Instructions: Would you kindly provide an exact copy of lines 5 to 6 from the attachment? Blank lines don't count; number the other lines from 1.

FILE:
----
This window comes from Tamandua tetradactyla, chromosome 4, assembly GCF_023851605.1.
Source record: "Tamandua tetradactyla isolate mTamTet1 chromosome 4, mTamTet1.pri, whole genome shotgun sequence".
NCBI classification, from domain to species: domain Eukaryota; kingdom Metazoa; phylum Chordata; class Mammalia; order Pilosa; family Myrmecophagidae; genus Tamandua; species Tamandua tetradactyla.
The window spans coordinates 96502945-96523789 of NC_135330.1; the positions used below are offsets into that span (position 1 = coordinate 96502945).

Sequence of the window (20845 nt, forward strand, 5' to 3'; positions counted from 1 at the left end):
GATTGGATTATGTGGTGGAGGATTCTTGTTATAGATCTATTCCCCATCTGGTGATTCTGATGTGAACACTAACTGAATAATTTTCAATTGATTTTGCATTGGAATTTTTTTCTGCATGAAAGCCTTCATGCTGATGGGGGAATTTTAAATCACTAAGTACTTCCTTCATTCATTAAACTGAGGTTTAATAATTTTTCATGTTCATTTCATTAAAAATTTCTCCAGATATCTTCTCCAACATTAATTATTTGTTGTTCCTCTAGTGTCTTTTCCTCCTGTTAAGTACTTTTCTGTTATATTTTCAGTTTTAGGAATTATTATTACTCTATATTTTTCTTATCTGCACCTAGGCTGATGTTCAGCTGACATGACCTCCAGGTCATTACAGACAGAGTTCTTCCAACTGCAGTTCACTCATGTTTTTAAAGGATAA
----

Sequence of the window (20845 nt, forward strand, 5' to 3'; positions counted from 1 at the left end):
GATTGGATTATGTGGTGGAGGATTCTTGTTATAGATCTATTCCCCATCTGGTGATTCTGATGTGAACACTAACTGAATAATTTTCAATTGATTTTGCATTGGAATTTTTTTCTGCATGAAAGCCTTCATGCTGATGGGGGAATTTTAAATCACTAAGTACTTCCTTCATTCATTAAACTGAGGTTTAATAATTTTTCATGTTCATTTCATTAAAAATTTCTCCAGATATCTTCTCCAACATTAATTATTTGTTGTTCCTCTAGTGTCTTTTCCTCCTGTTAAGTACTTTTCTGTTATATTTTCAGTTTTAGGAATTATTATTACTCTATATTTTTCTTATCTGCACCTAGGCTGATGTTCAGCTGACATGACCTCCAGGTCATTACAGACAGAGTTCTTCCAACTGCAGTTCACTCATGTTTTTAAAGGATAA